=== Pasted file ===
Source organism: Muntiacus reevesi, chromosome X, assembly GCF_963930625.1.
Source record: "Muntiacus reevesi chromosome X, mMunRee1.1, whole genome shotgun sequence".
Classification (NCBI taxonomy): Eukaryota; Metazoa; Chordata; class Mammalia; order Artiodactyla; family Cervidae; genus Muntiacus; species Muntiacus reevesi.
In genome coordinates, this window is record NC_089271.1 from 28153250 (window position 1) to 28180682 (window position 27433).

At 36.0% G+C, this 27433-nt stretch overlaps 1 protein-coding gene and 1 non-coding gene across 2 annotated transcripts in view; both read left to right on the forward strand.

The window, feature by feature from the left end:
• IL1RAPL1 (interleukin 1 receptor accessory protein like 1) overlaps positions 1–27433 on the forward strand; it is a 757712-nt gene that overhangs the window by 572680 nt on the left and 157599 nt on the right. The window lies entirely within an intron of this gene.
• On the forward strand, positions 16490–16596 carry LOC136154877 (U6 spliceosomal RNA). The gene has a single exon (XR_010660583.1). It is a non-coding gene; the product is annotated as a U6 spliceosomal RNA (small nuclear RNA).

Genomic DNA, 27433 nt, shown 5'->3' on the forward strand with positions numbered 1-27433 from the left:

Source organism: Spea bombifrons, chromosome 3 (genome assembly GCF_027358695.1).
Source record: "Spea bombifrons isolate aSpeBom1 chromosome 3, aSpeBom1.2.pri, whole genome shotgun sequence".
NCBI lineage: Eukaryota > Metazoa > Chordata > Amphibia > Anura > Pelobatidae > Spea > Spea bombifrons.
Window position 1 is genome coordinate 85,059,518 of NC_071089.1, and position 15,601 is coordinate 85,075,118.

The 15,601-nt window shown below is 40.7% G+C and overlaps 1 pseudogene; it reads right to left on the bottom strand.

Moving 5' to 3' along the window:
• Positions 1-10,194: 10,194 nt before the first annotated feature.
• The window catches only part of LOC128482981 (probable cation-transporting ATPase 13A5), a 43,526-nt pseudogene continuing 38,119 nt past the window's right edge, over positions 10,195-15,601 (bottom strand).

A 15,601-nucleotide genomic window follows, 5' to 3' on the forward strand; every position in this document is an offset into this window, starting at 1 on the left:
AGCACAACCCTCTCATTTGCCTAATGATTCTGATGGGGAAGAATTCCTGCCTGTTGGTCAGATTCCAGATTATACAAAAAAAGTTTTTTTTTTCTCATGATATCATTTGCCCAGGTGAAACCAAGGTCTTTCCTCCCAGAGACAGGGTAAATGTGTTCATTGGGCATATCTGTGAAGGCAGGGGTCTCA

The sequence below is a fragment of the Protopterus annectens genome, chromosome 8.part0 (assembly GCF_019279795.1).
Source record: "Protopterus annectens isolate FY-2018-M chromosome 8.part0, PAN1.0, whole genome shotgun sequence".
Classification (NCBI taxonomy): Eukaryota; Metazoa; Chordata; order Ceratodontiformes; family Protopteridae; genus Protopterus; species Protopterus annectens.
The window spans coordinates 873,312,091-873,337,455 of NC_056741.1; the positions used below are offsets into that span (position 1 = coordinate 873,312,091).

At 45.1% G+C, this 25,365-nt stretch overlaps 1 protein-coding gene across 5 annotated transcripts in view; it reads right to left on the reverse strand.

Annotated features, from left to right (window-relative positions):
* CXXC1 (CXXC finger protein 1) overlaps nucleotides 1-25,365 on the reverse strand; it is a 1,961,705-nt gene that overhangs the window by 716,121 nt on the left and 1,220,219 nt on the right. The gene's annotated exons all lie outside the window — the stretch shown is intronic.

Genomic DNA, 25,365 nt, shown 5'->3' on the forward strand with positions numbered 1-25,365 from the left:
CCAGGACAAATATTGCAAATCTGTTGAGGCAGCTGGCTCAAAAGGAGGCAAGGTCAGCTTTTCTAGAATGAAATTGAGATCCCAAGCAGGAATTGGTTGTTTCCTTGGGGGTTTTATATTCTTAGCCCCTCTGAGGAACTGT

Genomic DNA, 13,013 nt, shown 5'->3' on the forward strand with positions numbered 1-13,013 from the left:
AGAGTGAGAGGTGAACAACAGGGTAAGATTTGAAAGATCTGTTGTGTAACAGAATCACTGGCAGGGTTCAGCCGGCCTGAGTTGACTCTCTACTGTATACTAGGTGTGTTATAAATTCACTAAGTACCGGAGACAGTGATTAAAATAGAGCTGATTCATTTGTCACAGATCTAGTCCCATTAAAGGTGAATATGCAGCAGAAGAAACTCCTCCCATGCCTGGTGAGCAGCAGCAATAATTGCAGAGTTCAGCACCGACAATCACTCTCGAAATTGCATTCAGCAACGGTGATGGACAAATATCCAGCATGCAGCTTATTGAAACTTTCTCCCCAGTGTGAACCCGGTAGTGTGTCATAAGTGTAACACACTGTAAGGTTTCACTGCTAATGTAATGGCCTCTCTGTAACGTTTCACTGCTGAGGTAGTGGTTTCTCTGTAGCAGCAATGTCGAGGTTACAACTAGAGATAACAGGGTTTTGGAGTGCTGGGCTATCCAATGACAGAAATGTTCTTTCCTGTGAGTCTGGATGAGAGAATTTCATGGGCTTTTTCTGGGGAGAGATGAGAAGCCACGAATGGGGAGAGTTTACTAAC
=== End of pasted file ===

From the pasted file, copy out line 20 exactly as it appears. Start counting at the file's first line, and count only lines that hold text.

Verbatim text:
The sequence below is a fragment of the Protopterus annectens genome, chromosome 8.part0 (assembly GCF_019279795.1).